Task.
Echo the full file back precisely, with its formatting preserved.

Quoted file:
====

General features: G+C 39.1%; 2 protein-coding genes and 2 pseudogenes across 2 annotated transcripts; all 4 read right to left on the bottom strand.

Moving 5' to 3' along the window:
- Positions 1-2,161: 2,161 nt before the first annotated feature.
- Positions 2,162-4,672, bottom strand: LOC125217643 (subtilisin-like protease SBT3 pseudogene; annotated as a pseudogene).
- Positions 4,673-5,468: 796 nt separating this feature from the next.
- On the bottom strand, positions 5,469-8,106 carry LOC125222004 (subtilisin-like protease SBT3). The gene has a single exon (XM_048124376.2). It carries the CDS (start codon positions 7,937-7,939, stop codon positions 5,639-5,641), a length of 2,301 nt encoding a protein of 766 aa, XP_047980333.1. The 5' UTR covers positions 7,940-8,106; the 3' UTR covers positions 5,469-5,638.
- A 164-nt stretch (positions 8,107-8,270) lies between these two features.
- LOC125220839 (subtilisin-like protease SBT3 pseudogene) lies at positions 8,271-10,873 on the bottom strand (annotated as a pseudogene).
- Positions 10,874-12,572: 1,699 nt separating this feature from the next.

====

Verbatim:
General features: G+C 39.1%; 2 protein-coding genes and 2 pseudogenes across 2 annotated transcripts; all 4 read right to left on the bottom strand.

Moving 5' to 3' along the window:
- Positions 1-2,161: 2,161 nt before the first annotated feature.
- Positions 2,162-4,672, bottom strand: LOC125217643 (subtilisin-like protease SBT3 pseudogene; annotated as a pseudogene).
- Positions 4,673-5,468: 796 nt separating this feature from the next.
- On the bottom strand, positions 5,469-8,106 carry LOC125222004 (subtilisin-like protease SBT3). The gene has a single exon (XM_048124376.2). It carries the CDS (start codon positions 7,937-7,939, stop codon positions 5,639-5,641), a length of 2,301 nt encoding a protein of 766 aa, XP_047980333.1. The 5' UTR covers positions 7,940-8,106; the 3' UTR covers positions 5,469-5,638.
- A 164-nt stretch (positions 8,107-8,270) lies between these two features.
- LOC125220839 (subtilisin-like protease SBT3 pseudogene) lies at positions 8,271-10,873 on the bottom strand (annotated as a pseudogene).
- Positions 10,874-12,572: 1,699 nt separating this feature from the next.